Naga Bhut Joloki – Ghost Peppers
The hottest peppers in the world.
The peppers you should fear.
It all started one beautiful spring day. My sister and I head to a local greenhouse looking for tender bits to plant in the garden. She knows next to nothing about gardening. I have a good 7 years of WHAT NOT TO DO under my belt, and like to think of myself as more of a brown thumb than a plant killer.
We’re cruising through large plastic saunas that smell like dirt, pretending we look like we know what we’re doing when all of a sudden my sister squeak-squeals, grabs a 6-pack of something that looks remotely like baby pepper plants, and stuffs it in the cart.
Me: “What’s that?”
Evil Sister: “Ghost Peppers!!! ~squeal~”
Me: “Huh. Ok”
I think nothing of it as I buy these baby hellcats.
I think nothing of it as I plant six pepper plants.
I think nothing of it as they grow and thrive, flower and bud.
I don’t actually put any sort of cranial effort whatsoever towards these damned things until harvest time comes, and I find I have more than 60 ghost peppers in my raised beds. Time to figure out what I can make with these babies. I do what any grossly under-educated geek does, and I look up Ghost Peppers on Wikipedia.
Oh. Sweet. Baby. Jesus.
Until that moment, I knew nothing about the Scoville heat index. My knowledge of hot peppers and hot sauce was vastly limited – about as limited as my tolerance of them.
One time? I smelled a fresh cut jalapeno and the entire lower half of my face became a rash-covered red mess of pain for 4 hours. Another time? I accidentally ingested a whole Thai chili pepper in an Asian restaurant. My waiter started crying on my behalf.
To put Ghost Peppers in perspective, let’s talk Scoville for a second.
Jalapenos come in at 3,500 – 8,000 heat units
Thai Peppers rank at 50,000 – 100,000 units
Ghosts? 855,000–1,463,700 units of PAIN
(…have you ever felt cold hard fear creep slowly up your spine?)
There I sat with far too many Naga Bhut Joloki peppers, desperately scouring the internet for hot sauce recipes and finding each recipe only called for 1-3 peppers. I was screwed. It wasn’t like I would ever eat the stuff, what on earth was I going to do? I had the ingredients for chemical warfare sitting in my kitchen and the creeping suspicion that my sister was a cruel and evil human being.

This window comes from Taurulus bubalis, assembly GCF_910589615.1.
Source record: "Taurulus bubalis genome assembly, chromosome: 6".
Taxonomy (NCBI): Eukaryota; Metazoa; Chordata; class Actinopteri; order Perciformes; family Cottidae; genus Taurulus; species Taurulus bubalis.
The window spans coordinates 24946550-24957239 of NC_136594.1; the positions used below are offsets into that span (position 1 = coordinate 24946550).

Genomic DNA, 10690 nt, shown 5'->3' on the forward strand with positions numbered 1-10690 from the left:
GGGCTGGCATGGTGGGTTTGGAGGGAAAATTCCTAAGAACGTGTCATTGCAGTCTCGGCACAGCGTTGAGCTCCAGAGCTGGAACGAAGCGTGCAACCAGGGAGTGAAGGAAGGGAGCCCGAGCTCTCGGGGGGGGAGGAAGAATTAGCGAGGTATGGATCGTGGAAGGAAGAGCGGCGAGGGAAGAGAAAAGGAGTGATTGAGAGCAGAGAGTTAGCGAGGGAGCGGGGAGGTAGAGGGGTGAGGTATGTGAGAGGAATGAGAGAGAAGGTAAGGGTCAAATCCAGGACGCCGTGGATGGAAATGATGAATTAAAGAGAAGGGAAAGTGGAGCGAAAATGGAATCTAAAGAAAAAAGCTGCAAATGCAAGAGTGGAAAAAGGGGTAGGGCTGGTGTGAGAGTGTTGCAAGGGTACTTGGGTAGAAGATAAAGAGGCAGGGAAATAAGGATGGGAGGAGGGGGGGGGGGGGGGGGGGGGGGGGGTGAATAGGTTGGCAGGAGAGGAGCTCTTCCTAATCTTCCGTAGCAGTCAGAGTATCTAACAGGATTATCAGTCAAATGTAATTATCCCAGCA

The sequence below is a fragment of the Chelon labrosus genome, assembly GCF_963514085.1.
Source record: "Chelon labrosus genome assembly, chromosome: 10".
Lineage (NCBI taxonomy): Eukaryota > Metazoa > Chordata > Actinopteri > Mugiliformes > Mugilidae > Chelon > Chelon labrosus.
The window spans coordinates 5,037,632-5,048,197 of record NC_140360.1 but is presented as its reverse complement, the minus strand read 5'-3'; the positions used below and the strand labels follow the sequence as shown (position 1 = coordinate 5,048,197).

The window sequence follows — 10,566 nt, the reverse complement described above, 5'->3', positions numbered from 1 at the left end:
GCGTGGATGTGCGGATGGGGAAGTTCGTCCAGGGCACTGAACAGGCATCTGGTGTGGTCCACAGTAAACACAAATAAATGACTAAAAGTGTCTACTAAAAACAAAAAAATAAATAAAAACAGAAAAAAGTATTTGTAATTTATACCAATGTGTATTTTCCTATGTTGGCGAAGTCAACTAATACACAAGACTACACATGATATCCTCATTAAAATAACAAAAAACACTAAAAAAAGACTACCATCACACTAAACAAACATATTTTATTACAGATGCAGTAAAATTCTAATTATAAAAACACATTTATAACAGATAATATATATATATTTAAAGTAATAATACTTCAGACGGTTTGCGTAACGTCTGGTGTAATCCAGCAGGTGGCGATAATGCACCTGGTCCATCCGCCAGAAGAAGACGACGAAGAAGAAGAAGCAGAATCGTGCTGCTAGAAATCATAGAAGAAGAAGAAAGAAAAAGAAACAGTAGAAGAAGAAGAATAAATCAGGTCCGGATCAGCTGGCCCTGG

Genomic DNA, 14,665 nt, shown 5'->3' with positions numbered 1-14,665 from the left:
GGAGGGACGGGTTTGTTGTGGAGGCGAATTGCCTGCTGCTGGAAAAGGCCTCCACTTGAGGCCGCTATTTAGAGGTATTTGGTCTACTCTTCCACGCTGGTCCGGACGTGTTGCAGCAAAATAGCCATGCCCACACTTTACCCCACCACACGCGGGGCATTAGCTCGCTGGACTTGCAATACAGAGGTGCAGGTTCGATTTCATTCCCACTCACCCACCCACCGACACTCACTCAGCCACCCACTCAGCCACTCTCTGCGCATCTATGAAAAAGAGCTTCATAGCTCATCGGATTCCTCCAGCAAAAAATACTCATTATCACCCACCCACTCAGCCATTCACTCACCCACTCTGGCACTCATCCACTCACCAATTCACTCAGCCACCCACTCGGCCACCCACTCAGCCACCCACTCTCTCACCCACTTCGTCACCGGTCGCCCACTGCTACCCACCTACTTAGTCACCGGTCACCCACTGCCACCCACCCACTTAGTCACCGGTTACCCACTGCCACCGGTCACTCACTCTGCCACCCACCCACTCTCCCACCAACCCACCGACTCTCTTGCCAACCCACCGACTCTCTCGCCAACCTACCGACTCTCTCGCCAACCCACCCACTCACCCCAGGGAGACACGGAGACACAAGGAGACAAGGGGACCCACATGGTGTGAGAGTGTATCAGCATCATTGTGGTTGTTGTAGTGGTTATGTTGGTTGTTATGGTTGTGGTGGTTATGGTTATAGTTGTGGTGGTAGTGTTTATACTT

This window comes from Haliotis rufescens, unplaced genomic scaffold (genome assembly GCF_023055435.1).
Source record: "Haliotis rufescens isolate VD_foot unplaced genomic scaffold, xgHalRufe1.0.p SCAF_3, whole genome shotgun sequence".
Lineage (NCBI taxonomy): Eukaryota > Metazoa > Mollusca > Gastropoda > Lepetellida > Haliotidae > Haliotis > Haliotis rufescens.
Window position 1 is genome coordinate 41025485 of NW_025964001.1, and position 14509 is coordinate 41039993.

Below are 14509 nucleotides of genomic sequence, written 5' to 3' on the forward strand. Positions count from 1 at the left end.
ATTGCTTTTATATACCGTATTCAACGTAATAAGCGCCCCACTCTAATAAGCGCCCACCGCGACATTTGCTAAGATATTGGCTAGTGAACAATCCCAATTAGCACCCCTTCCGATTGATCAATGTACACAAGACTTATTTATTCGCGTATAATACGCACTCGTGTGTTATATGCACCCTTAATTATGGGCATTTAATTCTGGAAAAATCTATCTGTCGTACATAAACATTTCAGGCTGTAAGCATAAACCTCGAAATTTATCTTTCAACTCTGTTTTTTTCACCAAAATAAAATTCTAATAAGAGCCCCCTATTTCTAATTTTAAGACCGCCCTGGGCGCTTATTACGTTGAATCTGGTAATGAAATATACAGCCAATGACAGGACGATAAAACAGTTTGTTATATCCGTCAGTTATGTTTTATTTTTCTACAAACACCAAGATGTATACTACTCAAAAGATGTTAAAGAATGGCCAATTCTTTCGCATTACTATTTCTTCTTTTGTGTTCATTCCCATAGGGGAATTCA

All of a sudden I have THE MOST BRILLIANT IDEA EVER! What if I order bottles, make funky labels, and hit up the facebook gene pool? How many people would actually be brave/gullible/stupid enough to want a bottle of liquid satanshit?
You did not disappoint.
I could not believe the requests that poured in for free hot sauce, and at one point I was worried I would not have enough goods to deliver to the masses.
Hot Sauce Hell Day arrived, and I began making the sauce. Dehydrate the peppers, check. Fire roast the peppers, check. Make the sauce, check. At no point was I ever foolish enough to be without rubber gloves or good ventilation, or too far away from 911 on the iPhone.
It took only 9 ghost peppers to make several bottles of that sauce. I decided to be kind to my victims, and added a generous amount of carrot to temper the heat (for those of you who have told me it was too mild, be prepared for next year. I will not be so kind). My nasal passage are still not speaking to me.
Recipe: Bhut Hurt Ghost Pepper Hot Sauce
Summary: homemade hot sauce, using fresh garden-grown naga bhut jolokia peppers. This version is greatly tempered to make it edible without a trip to the emergency room.
- 11 ghost peppers
- 1 whole onion
- 1 bulb fresh garlic
- 4 large carrots
- 2 c. apple cider vinegar
- salt & pepper
- Set aside 2 ghost peppers for food processing.
- Fire roast remaining 9 peppers over open flame
- open all windows and doors
- put on rubber gloves and breathing mask
- Place roasted peppers in large saute pan
- dice onion and garlic, add to peppers
- Add a touch of water, begin to cook over medium low heat
- Puree remaining 2 peppers in food processor and add to mixture on stove
- puree carrots and add to mixture on stove.
- Add vinegar & season with salt and pepper.
- Vacate premisis for 30 minutes
- Return, remove from heat, store in air tight containers, and try not to kill yourself doing so